The Sun newspaper, which faced an angry backlash for its 'mark of the devil' story featuring a four-year-old-boy, has admitted it "didn't get it right" and failed to protect the child's welfare, despite the fact the boy's parents did not complain.
The exclusive story entitled "BOY, 4, HAS MARK OF DEVIL", was fiercely ridiculed on Twitter and blasted by MPs, who likened the "irresponsible" journalism to child abuse. A petition calling on the old press regulation body, the Press Complaints Commission, to censure the paper was signed by more than 8,900 people.
Critics argued that the story, printed in July, could endanger the child if anyone were to believe he was actually marked by the devil - as happened with eight-year-old Victoria Climbié, killed by her guardians who believed she was possessed by demons.
"A sinister Satan sign that mysteriously appeared on a four-year-old boy is proving a devil to explain," the story started, accompanied by a picture of the boy, and his grim-face mother, who spoke of her "horror".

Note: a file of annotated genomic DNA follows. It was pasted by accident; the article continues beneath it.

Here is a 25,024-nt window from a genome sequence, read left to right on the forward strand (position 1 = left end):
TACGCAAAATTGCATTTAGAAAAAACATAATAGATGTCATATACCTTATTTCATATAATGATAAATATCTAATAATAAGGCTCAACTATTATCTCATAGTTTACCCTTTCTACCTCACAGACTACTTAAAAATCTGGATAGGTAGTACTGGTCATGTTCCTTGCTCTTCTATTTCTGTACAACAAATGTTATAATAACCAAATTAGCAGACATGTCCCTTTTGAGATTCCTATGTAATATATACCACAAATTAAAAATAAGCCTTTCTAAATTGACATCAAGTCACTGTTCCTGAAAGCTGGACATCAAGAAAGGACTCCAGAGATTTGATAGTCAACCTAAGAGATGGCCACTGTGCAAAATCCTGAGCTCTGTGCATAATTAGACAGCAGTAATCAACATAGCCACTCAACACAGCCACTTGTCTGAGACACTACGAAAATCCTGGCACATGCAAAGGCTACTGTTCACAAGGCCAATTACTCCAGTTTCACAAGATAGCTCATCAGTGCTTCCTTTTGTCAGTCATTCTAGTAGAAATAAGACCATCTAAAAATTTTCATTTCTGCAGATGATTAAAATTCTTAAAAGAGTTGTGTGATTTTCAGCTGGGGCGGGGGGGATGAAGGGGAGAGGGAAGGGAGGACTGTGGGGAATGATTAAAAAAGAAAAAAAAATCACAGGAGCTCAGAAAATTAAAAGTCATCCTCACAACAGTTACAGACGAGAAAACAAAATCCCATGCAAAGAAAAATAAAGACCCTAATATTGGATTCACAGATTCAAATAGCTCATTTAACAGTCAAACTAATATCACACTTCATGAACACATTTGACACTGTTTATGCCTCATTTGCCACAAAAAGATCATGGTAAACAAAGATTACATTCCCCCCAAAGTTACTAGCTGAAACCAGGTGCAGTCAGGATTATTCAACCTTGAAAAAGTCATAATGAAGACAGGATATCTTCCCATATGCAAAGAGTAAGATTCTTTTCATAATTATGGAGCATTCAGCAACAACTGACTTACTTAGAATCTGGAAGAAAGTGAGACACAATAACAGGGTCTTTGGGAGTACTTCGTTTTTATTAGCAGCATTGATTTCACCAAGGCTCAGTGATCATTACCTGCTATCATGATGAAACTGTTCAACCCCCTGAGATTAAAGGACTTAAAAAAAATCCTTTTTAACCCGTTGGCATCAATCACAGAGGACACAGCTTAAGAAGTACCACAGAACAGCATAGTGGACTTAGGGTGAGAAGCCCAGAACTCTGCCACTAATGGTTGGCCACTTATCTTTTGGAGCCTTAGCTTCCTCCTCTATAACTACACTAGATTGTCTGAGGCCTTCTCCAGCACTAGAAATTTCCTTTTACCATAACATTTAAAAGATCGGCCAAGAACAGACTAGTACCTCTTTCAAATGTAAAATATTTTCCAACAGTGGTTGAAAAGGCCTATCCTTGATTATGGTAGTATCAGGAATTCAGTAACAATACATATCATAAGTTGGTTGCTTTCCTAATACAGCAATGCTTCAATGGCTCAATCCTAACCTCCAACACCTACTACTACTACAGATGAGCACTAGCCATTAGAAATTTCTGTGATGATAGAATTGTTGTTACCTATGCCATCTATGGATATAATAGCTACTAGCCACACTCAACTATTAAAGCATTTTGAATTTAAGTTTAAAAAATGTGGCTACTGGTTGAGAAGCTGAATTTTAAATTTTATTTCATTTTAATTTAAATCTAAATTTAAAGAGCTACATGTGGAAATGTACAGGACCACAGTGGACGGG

"Just looking at it made me shake thinking something unnatural had visited my boy," the mother said in the piece. "Something or someone made the sign on him but we just can't explain how."
The complaint to the new press complaints body IPSO about the front-page splash was not made by the child, dubbed “Boyelzebub”, or his parents, but by Conservative MP Dr Sarah Wollaston, the first time that the new complaints body has agreed to accept a third-party complaint.
Wollaston said she was concerned the story could encourage others to make similar marks on their children "on the basis that they could receive payment" and complained about references "to the devil and the occult in relation to a clearly identified child".
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In a statement set to be published on Page 2 of the paper, the Sun said: "The Sun is proud of our record standing up for children and we believe we make a real difference.
" We have listened to the concerns about a story we ran on 29th July headlined "Boy, 4, has mark of devil" and we accept that, on this occasion, we didn't get it right.
"As a result, we have tightened our procedures on all stories involving children, including the issue of paying parents".
The Sun said the parents had come via a press agency, and had been paid for the story. After meeting Dr Wollaston and the Children's Commissioner for England, the paper admitted there were 'valid issues" with the story.
The paper said that it would ensure the legal and managing editor sign off any all significant stories involving minors, and all payments. Crucially, the paper said it would no longer make payments for images that might improperly impact on the welfare of the child.